Can medications make you more sensitive to the sun?

Posted by Susan Brown on August 29, 2017 0 Comments

This summer's must-reads aren't romances or thrillers; they're the warning labels and package inserts for your drugs and supplements. As Consumer Reports on Health warned in a recent article, “[s]ome widely used medications can make you far more sensitive to summer’s sunlight and heat than you’d usually be.”

That sensitivity can mean anything from a reduced ability to sweat to an increase in the amount of fluid you lose through your urine. So it’s important to revisit whatever safety info you have, and to check in with your doctor, who can let you know about potential risks during the brightest, warmest time of year.

Here are some of the better-known substances that may allow summer's sun and heat to hit you harder:



“Antibiotics can cause photosensitivity and phototoxic reactions, meaning that they’re going to worsen your sunburn,” Rech says. “The one that comes to mind right away is Bactrim, or sulfamethoxozole trimethoprim.” Bactrim is prescribed to treat everything from bronchitis to bladder infections. “That’s a big offender, and so are tetracyclines and fluoroqinolones.” That said, you should never, ever skip an antibiotic for the sake of sunbathing, warns Rech. Your doctor can help you juggle your plans and your meds. 

Allergy medications


Some users find that oral antihistamines like diphenydramine (found in products like Benadryl and Dramamine) reduce their ability to sweat. In extreme cases, as the Consumer Reports medical advisory board noted, the overheating that can result leads to cramps, exhaustion, and even heat stroke. If you find that your allergy meds make it difficult for you to cool down, plan outdoor activities for the morning and evening, and try to spend the hottest hours of the day indoors.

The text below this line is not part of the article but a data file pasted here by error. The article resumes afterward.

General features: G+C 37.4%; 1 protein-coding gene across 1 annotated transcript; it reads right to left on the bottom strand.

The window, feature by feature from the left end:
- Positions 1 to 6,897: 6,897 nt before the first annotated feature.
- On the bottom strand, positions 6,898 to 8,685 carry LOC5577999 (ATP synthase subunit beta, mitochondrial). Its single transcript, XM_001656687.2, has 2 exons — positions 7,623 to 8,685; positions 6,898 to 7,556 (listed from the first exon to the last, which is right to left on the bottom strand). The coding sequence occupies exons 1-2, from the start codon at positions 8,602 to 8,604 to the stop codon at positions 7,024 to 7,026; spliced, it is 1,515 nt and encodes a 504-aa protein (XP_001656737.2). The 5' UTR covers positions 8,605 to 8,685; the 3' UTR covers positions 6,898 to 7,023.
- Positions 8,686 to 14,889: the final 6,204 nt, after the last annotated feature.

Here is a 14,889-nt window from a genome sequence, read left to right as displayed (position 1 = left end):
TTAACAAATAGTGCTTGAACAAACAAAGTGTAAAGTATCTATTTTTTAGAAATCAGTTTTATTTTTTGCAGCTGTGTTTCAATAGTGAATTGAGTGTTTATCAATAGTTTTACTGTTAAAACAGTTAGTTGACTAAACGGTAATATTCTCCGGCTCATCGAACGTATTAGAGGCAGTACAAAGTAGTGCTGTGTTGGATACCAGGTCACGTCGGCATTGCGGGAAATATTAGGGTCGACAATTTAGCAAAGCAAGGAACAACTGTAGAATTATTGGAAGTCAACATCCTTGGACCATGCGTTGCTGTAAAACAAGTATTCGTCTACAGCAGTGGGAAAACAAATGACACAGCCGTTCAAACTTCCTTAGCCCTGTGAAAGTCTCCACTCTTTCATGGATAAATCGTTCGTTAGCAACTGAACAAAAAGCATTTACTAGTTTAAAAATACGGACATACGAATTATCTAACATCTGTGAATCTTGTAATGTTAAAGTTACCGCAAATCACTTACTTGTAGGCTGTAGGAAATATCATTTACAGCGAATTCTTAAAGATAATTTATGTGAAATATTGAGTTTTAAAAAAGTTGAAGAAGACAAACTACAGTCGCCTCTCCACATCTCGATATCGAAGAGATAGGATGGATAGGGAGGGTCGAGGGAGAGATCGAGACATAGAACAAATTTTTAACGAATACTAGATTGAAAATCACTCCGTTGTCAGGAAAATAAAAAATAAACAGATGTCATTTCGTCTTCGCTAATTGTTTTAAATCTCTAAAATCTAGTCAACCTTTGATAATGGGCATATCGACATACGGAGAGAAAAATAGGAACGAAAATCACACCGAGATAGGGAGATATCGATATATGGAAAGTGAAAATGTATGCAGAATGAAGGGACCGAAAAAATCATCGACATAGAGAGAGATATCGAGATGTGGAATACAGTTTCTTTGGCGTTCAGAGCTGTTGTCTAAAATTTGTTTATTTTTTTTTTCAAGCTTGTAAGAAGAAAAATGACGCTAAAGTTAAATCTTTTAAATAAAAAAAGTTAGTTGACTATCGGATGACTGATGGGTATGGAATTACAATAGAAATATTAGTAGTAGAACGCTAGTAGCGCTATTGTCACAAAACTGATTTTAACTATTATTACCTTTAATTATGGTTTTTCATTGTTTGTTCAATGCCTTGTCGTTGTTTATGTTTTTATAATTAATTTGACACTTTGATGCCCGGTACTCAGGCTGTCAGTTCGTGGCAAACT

Tricyclic antidepressants may cause problems in hot weather because they "prevent the area in your brain that regulates heat response from knowing you’re overheating,” Rech explains. “They can also decrease sweating, which leads to a decrease in heat loss.”

When you’re taking a drug that increases the likelihood of overheating, stay alert for warning signssuch as headaches, lightheadedness, nausea, and weakness. If you experience any of those symptoms, get out of the sun and reach for water or a sports drink with sodium (which will help your body retain fluid until balance is restored). In the event of a severe reaction such as confusion, fever, or fainting, contact your doctor or call 911.

Non-steroidal anti-inflammatory drugs (NSAIDs)


“The main non-steroidals that cause phototoxicity are probably not ones that we commonly use," Rech says. But still, caution should be used, especially if you're on other medications. "Any time you’re taking a non-steroidal and going out in the sun I would recommend barrier protection with sunscreen and avoidance if possible, because any of the non-steroidals can worsen [phototoxicity],” Rech explains.

Vitamins and herbs


“A lot of over-the-counter herbal medications [can have phototoxic effects]—for example, St. John’s Wort is a big inducer of photosensitivity, and that medication in particular has a number of drug interactions. Anyone [interested in taking it] should ask their doctor or pharmacist first,” says Rech. Another pill that might put you at risk: Niacin, a form of Vitamin B3 that’s used to treat high cholesterol. It can cause skin reactions, Rech says, "so it could potentially cause [sun sensitivity].”

Topical medications


Significant sun exposure can amplify the effect of transdermal patches (such as Fentanyl, a powerful pain reliever, or Clonidine, which lowers blood pressure) that deliver medication directly through the skin. When you get a sunburn, the blood vessels in the surface of your skin dilate, explains Rech, and that can lead to increased absorption of your meds. So if you’re wearing a patch, it's a good idea to consider long sleeves.